Searching over 5,500,000 cases.

Buy This Entire Record For $7.95

Download the entire decision to receive the complete text, official citation,
docket number, dissents and concurrences, and footnotes for this case.

Learn more about what you receive with purchase of this case.

Solvey v. Tilton

May 6, 2009


The opinion of the court was delivered by: Gary S. Austin United States Magistrate Judge


(Doc. 70)

Plaintiff Stanley H. Solvey, a former state prisoner proceeding pro se, filed this civil rights action pursuant to 42 U.S.C. § 1983 and California law. The action is proceeding on Plaintiff's amended complaint, filed June 20, 2007, on Plaintiff's Eighth Amendment and state law tort claims arising from his exposure to and illness from Valley Fever, and the treatment of his subsequent medical issues and complaints by prison staff members.

On March 27, 2009, Plaintiff filed a motion to compel the production of documents and a request for sanctions. Defendants Yates, Igbinosa, Beels, Greene, Long, Duty, Hilts, Sellers, and Chambers filed an opposition on April 20, 2009. The motion has been deemed submitted pursuant to Local Rule 78-230(m).

Plaintiff seeks to compel responses to his requests for the production of a current copy of the Department Operations Manual (D.O.M.), and a copy of the Operational Procedures (O.P.) for Pleasant Valley State Prison. Defendants objected to the discovery request on the grounds they were vague, ambiguous, overly broad, and not relevant. In addition, Defendants stated the non-confidential sections are available in the prison law library for inspection and copying.

Plaintiff contends that Defendants' objections are frivolous and evasive, that the O.P. for Pleasant Valley State Prison is not available in the law library at Salinas Valley State Prison, that the D.O.M. is over five-hundred pages and he is not allowed to copy it in its entirety, that he cannot afford the copying costs, and that once he paroles on March 26, 2009, he will not have access to the prison law library. Defendants contend that Plaintiff has not met his burden of demonstrating actual and substantial prejudice arising from the denial of discovery, and that his discovery requests failed to delineate which sections he needed, leaving them to speculate. In addition, Defendants contend that they should not have to bear the cost of copying documents that are equally available to Plaintiff.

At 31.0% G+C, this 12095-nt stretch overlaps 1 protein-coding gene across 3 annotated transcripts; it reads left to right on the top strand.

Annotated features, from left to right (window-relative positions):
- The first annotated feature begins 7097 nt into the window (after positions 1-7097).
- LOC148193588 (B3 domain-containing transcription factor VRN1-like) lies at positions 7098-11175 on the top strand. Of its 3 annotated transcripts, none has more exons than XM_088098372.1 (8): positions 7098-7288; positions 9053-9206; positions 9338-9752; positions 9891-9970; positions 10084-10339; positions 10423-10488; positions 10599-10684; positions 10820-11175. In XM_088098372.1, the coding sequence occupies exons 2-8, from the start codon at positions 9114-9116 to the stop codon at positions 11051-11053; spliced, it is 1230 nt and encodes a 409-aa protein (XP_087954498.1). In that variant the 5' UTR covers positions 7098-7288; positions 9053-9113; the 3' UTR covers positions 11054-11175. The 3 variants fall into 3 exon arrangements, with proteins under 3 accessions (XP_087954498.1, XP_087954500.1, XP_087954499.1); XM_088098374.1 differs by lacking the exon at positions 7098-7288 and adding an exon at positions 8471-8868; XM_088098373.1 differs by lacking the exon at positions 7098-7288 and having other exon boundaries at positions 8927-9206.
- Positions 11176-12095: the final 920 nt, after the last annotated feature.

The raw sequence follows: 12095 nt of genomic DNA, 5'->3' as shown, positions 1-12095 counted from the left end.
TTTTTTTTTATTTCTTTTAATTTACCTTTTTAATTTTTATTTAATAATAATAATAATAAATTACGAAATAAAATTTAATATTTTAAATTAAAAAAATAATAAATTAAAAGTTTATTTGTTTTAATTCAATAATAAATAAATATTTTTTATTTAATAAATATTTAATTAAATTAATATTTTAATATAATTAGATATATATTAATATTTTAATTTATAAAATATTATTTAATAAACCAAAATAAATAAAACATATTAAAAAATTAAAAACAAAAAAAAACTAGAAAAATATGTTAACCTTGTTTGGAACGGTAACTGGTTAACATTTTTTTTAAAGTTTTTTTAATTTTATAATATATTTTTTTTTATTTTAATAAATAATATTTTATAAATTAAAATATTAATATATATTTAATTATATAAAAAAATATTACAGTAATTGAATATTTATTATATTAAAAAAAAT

"Parties may obtain discovery regarding any non-privileged matter that is relevant to any party's claim or defense. . . . Relevant information need not be admissible at the trial if the discovery appears reasonably calculated to lead to the discovery of admissible evidence." Fed. R. Civ. P. 26(b)(1). If Defendants object to one of Plaintiff's discovery requests, it is Plaintiff's burden on his motion to compel to demonstrate why the objection is not justified. Ordinarily, Plaintiff must inform the Court which discovery requests are the subject of his motion to compel, and, for each disputed response, inform the Court why the information sought is relevant and why Defendants' objections are not justified.

Defendants' objections to Plaintiff's discovery requests on the grounds they are vague, ambiguous, and overly broad are sustained. The information sought must be relevant to Plaintiff's pending claims, and the Court is unpersuaded that the D.O.M. and the O.P. in their entirety are relevant to Plaintiff's claims.

By separate order, the Court extended the discovery deadline. Plaintiff may redraft and reserve these requests. The requests should be limited to the sections or subject matter relevant to Plaintiff's claims, and the documents sought must be described with reasonable particularity. Fed. R. Civ. P. 34(b)(1)(A). Plaintiff is on parole now, and it is not clear that he has access to documents in the prison law libraries. Further, the Court can and will shift copying costs if it deems it necessary to do so. These issues, however, will be addressed only if Plaintiff reserves the discovery requests and the requests become subject to another motion to compel.

For the reasons set forth herein, Plaintiff's motion to compel, filed March 27, 2009, is HEREBY DENIED, without prejudice. The motion is devoid any grounds supporting the imposition of sanctions against Defendants, and the request for sanctions is DENIED. Fed. R. Civ. P. 37.



© 1992-2009 VersusLaw ...

Buy This Entire Record For $7.95

Download the entire decision to receive the complete text, official citation,
docket number, dissents and concurrences, and footnotes for this case.

Learn more about what you receive with purchase of this case.